Wyckoff Power Charting

The Broadening Top Formation


My very first technical analysis book was “Technical Analysis of Stock Trends” by Robert Edwards and John Magee (5th edition). How I loved that book! I read and reread it and endlessly studied the charts. In my estimation it is one of the most important technical analysis books ever published. Golden Gate University Professor, Charles Bassetti, has done a masterful job of keeping this series current with updated editions in recent years (click here for a link to the book).

In the early years of my chart studies the ‘Broadening Top Formation’ revealed itself on a few occasions. Edwards and Magee has an excellent section on this formation. The Broadening Top structure has a signature of increasing volatility within a trading range. This manifests as a series of higher highs and lower lows with the net effect that price is making no progress (a trading range of increased volatility). This price structure typically arrives at the conclusion of a bull market, is a bearish development, and can take months to years to develop.

The Edwards and Magee description of the Broadening Top Formation involves 5 points. Three peaks divided by two troughs. Each peak is higher than the prior and the second trough is lower than the first. On the IWM chart below the five points are labeled. 

A Wyckoffian interpretation of the Broadening Formation is that a lengthy period of Distribution is unfolding with a series of Climactic Upthrusts forming near the Resistance area and Signs of Weakness (SOW) forming near Support. The Upthrusts (PSY, BCLX, UT and UTAD and LPSY type actions) are unsustainable because the Composite Operator is selling their stock holdings at the high price levels. Ever larger amounts of Supply weigh on the market, and the lack of C.O. Support, results in a series of SOW dips to new lows. The C.O. exit is destabilizing prices. 

                                  (click on chart for active version)

Here is the Russell 2000 ETF (IWM). Volatility is increasing within the trading range. Each rally and reaction is larger since 2014. The most recent advance from the 2016 low has very nearly made a new high, but not yet. Often the last rally fails to make that new high. For IWM the classic 5 points are complete and therefore this current advance is not expected to make a new high. This is a point of vulnerability near the prior peak, (after a Sign of Weakness). Wyckoffians would label this a potential Last Point of Supply (LPSY) and brace for another decline (with the two Support lines as potential price targets). If a push to a new high occurs, we would be on our toes for an Upthrust After Distribution (UTAD). In all cases we brace ourselves for sudden and wide price swings.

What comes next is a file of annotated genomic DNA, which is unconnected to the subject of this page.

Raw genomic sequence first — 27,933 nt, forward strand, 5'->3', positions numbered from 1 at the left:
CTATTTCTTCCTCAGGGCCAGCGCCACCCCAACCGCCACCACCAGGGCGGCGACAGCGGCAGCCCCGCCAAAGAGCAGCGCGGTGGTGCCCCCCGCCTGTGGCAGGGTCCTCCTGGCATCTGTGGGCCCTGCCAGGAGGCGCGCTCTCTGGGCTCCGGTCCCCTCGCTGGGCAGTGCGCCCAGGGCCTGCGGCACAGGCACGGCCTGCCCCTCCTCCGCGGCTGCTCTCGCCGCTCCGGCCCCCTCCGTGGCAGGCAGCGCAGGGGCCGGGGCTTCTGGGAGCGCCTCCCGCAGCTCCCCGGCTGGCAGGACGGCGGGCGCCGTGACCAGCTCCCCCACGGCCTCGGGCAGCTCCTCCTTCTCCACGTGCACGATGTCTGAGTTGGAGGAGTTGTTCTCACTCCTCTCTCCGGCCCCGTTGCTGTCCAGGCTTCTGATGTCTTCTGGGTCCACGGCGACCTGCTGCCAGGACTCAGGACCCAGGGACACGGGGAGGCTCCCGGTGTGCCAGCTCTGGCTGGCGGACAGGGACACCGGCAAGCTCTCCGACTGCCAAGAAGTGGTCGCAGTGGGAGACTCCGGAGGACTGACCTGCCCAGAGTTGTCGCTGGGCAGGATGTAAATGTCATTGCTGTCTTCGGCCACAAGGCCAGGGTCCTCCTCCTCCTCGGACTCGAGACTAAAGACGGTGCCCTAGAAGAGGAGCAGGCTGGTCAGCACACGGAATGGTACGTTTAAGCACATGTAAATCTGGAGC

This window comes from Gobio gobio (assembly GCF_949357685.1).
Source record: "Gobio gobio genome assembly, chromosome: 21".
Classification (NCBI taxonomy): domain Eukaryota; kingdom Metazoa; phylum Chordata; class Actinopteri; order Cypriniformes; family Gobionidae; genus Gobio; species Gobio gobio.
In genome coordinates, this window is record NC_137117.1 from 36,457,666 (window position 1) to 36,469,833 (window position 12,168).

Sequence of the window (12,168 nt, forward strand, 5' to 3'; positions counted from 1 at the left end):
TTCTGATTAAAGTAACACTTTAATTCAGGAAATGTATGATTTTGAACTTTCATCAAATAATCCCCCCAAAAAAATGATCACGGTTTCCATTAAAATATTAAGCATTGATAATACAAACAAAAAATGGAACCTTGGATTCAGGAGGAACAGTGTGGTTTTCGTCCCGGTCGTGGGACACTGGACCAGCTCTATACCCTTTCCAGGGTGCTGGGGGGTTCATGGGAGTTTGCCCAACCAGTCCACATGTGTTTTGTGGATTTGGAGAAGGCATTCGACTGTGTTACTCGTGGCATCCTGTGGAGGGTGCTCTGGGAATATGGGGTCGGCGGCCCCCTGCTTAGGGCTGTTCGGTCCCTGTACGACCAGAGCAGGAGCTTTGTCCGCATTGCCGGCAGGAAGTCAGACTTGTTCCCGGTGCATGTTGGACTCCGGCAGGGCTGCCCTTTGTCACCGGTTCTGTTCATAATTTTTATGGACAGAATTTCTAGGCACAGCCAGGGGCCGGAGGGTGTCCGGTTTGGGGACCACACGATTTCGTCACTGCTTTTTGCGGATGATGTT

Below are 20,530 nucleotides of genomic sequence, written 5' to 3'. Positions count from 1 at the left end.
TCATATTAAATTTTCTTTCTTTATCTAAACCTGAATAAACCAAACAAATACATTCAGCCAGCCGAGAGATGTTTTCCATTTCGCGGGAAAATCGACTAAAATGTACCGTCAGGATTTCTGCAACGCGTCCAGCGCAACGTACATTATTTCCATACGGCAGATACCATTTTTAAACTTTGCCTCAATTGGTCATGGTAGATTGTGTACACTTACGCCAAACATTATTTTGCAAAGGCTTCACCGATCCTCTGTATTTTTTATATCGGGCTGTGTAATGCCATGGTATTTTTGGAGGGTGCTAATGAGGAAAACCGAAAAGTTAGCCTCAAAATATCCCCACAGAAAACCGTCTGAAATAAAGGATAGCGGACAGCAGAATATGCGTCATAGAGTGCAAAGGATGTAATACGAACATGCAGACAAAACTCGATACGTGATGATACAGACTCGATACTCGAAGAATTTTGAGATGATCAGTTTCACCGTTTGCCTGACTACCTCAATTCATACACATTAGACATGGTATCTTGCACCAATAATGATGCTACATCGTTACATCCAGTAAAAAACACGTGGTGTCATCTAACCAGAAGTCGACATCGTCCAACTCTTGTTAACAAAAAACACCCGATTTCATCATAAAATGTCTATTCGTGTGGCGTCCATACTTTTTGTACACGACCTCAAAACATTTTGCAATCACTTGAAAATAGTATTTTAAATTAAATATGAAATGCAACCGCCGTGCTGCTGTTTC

The views and interpretations of the broadening top structure above, are those of your blogger and should not be construed as the views of Mr. Bassetti or the Edwards and Magee series.

All the Best,


Homework: Describe two Wyckoff scenarios where IWM could result in a bullish outcome. 

Back by popular demand!  Roman Bogomazov and I are offering a two part webinar series on “Setting Price Targets Using Wyckoff Point-and-Figure Charts” starting November 3, 2016 (today @ 3:00 p.m. PDT).  These live interactive classes will be 2 ½ hours each (recordings will be available for your review).  Take advantage of this opportunity to sharpen your Wyckoff PnF skills.  Please click here for more information and to register!





Bruce Fraser
About the author: , an industry-leading "Wyckoffian," began teaching graduate-level courses at Golden Gate University (GGU) in 1987. Working closely with the late Dr. Henry (“Hank”) Pruden, he developed curriculum for and taught many courses in GGU’s Technical Market Analysis Graduate Certificate Program, including Technical Analysis of Securities, Strategy and Implementation, Business Cycle Analysis and the Wyckoff Method. For nearly three decades, he co-taught Wyckoff Method courses with Dr. Learn More
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